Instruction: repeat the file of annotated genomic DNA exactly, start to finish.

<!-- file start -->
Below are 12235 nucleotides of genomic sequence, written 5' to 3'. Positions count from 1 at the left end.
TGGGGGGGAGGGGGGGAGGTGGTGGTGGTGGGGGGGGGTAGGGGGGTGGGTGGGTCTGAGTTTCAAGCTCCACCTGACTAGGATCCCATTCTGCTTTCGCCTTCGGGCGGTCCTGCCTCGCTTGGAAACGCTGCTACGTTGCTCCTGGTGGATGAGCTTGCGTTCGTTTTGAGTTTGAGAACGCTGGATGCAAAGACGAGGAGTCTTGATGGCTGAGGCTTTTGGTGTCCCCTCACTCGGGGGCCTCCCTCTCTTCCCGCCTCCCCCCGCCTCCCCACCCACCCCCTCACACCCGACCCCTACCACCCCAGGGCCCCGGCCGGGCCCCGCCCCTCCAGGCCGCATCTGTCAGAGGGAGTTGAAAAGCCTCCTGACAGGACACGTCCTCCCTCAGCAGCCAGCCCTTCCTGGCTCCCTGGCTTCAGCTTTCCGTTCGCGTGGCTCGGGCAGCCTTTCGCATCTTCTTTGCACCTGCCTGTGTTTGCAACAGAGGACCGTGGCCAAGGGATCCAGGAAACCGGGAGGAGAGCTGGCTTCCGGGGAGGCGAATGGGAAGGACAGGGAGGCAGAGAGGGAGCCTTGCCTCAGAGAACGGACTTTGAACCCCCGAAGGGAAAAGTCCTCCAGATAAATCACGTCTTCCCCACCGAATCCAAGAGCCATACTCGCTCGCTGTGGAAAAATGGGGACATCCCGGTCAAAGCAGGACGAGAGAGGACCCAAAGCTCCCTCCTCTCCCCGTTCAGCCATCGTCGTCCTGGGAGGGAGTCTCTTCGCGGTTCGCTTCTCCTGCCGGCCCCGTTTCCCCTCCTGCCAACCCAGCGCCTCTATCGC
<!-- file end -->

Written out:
Below are 12235 nucleotides of genomic sequence, written 5' to 3'. Positions count from 1 at the left end.
TGGGGGGGAGGGGGGGAGGTGGTGGTGGTGGGGGGGGGTAGGGGGGTGGGTGGGTCTGAGTTTCAAGCTCCACCTGACTAGGATCCCATTCTGCTTTCGCCTTCGGGCGGTCCTGCCTCGCTTGGAAACGCTGCTACGTTGCTCCTGGTGGATGAGCTTGCGTTCGTTTTGAGTTTGAGAACGCTGGATGCAAAGACGAGGAGTCTTGATGGCTGAGGCTTTTGGTGTCCCCTCACTCGGGGGCCTCCCTCTCTTCCCGCCTCCCCCCGCCTCCCCACCCACCCCCTCACACCCGACCCCTACCACCCCAGGGCCCCGGCCGGGCCCCGCCCCTCCAGGCCGCATCTGTCAGAGGGAGTTGAAAAGCCTCCTGACAGGACACGTCCTCCCTCAGCAGCCAGCCCTTCCTGGCTCCCTGGCTTCAGCTTTCCGTTCGCGTGGCTCGGGCAGCCTTTCGCATCTTCTTTGCACCTGCCTGTGTTTGCAACAGAGGACCGTGGCCAAGGGATCCAGGAAACCGGGAGGAGAGCTGGCTTCCGGGGAGGCGAATGGGAAGGACAGGGAGGCAGAGAGGGAGCCTTGCCTCAGAGAACGGACTTTGAACCCCCGAAGGGAAAAGTCCTCCAGATAAATCACGTCTTCCCCACCGAATCCAAGAGCCATACTCGCTCGCTGTGGAAAAATGGGGACATCCCGGTCAAAGCAGGACGAGAGAGGACCCAAAGCTCCCTCCTCTCCCCGTTCAGCCATCGTCGTCCTGGGAGGGAGTCTCTTCGCGGTTCGCTTCTCCTGCCGGCCCCGTTTCCCCTCCTGCCAACCCAGCGCCTCTATCGC